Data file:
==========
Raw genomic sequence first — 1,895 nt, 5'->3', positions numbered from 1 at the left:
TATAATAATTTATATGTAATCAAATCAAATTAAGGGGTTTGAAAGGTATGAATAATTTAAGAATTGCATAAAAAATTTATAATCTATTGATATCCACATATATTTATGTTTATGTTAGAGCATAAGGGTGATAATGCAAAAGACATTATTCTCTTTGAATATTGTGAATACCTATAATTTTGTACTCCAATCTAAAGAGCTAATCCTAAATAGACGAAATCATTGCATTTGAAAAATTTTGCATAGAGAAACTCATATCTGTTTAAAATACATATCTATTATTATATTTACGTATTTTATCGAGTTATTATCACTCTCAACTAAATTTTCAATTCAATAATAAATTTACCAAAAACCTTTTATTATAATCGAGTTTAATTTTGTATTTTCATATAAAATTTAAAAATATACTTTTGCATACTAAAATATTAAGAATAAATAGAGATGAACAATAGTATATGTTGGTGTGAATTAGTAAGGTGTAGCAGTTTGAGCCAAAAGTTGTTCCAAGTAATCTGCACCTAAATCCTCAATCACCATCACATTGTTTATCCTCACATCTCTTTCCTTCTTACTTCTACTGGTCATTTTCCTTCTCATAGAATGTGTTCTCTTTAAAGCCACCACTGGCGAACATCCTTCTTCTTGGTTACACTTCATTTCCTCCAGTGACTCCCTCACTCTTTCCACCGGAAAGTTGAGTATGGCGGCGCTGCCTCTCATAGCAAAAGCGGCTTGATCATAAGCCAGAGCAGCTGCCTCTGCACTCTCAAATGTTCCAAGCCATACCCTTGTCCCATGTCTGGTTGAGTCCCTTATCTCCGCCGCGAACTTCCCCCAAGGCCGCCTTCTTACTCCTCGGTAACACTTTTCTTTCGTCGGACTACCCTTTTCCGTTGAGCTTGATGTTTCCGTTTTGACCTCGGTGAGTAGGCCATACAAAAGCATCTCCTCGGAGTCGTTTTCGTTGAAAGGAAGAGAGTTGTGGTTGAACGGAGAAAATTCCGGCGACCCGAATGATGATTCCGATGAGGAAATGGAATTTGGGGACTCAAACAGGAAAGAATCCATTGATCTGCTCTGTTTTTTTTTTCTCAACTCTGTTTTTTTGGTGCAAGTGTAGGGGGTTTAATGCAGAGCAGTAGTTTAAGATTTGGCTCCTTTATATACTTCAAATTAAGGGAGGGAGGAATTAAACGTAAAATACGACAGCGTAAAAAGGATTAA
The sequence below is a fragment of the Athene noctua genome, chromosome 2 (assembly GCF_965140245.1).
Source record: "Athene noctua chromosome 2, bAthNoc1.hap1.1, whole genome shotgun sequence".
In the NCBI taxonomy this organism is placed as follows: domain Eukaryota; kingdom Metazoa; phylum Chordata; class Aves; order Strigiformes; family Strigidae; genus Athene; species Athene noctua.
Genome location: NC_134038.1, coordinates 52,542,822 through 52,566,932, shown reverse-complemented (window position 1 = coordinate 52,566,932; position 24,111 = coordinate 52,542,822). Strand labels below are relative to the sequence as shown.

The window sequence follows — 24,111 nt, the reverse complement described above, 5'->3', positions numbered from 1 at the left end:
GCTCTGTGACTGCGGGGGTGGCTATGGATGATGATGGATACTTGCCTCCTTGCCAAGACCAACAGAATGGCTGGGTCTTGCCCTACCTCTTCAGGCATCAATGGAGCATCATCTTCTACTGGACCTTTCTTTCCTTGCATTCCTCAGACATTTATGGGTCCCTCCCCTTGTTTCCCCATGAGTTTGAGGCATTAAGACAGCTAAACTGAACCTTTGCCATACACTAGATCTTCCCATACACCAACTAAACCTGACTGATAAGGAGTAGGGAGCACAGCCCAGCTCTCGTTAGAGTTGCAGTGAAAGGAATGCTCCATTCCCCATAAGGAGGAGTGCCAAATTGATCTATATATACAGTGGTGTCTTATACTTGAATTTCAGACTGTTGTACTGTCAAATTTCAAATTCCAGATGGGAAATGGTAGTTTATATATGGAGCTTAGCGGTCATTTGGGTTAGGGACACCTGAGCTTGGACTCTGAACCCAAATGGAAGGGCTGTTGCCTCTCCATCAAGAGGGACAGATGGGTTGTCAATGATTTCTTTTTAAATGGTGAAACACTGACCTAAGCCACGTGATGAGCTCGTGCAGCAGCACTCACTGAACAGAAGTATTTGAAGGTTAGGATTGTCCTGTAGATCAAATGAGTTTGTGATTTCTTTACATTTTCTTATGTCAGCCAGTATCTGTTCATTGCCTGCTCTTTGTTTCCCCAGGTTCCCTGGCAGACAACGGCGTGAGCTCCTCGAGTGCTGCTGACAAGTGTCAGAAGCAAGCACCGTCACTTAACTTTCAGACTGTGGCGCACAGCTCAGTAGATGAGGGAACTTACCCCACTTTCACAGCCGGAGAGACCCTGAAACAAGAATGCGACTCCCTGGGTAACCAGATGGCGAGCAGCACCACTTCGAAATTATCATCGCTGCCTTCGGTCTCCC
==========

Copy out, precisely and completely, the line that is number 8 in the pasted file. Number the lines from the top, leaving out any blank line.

GCTCTGTGACTGCGGGGGTGGCTATGGATGATGATGGATACTTGCCTCCTTGCCAAGACCAACAGAATGGCTGGGTCTTGCCCTACCTCTTCAGGCATCAATGGAGCATCATCTTCTACTGGACCTTTCTTTCCTTGCATTCCTCAGACATTTATGGGTCCCTCCCCTTGTTTCCCCATGAGTTTGAGGCATTAAGACAGCTAAACTGAACCTTTGCCATACACTAGATCTTCCCATACACCAACTAAACCTGACTGATAAGGAGTAGGGAGCACAGCCCAGCTCTCGTTAGAGTTGCAGTGAAAGGAATGCTCCATTCCCCATAAGGAGGAGTGCCAAATTGATCTATATATACAGTGGTGTCTTATACTTGAATTTCAGACTGTTGTACTGTCAAATTTCAAATTCCAGATGGGAAATGGTAGTTTATATATGGAGCTTAGCGGTCATTTGGGTTAGGGACACCTGAGCTTGGACTCTGAACCCAAATGGAAGGGCTGTTGCCTCTCCATCAAGAGGGACAGATGGGTTGTCAATGATTTCTTTTTAAATGGTGAAACACTGACCTAAGCCACGTGATGAGCTCGTGCAGCAGCACTCACTGAACAGAAGTATTTGAAGGTTAGGATTGTCCTGTAGATCAAATGAGTTTGTGATTTCTTTACATTTTCTTATGTCAGCCAGTATCTGTTCATTGCCTGCTCTTTGTTTCCCCAGGTTCCCTGGCAGACAACGGCGTGAGCTCCTCGAGTGCTGCTGACAAGTGTCAGAAGCAAGCACCGTCACTTAACTTTCAGACTGTGGCGCACAGCTCAGTAGATGAGGGAACTTACCCCACTTTCACAGCCGGAGAGACCCTGAAACAAGAATGCGACTCCCTGGGTAACCAGATGGCGAGCAGCACCACTTCGAAATTATCATCGCTGCCTTCGGTCTCCC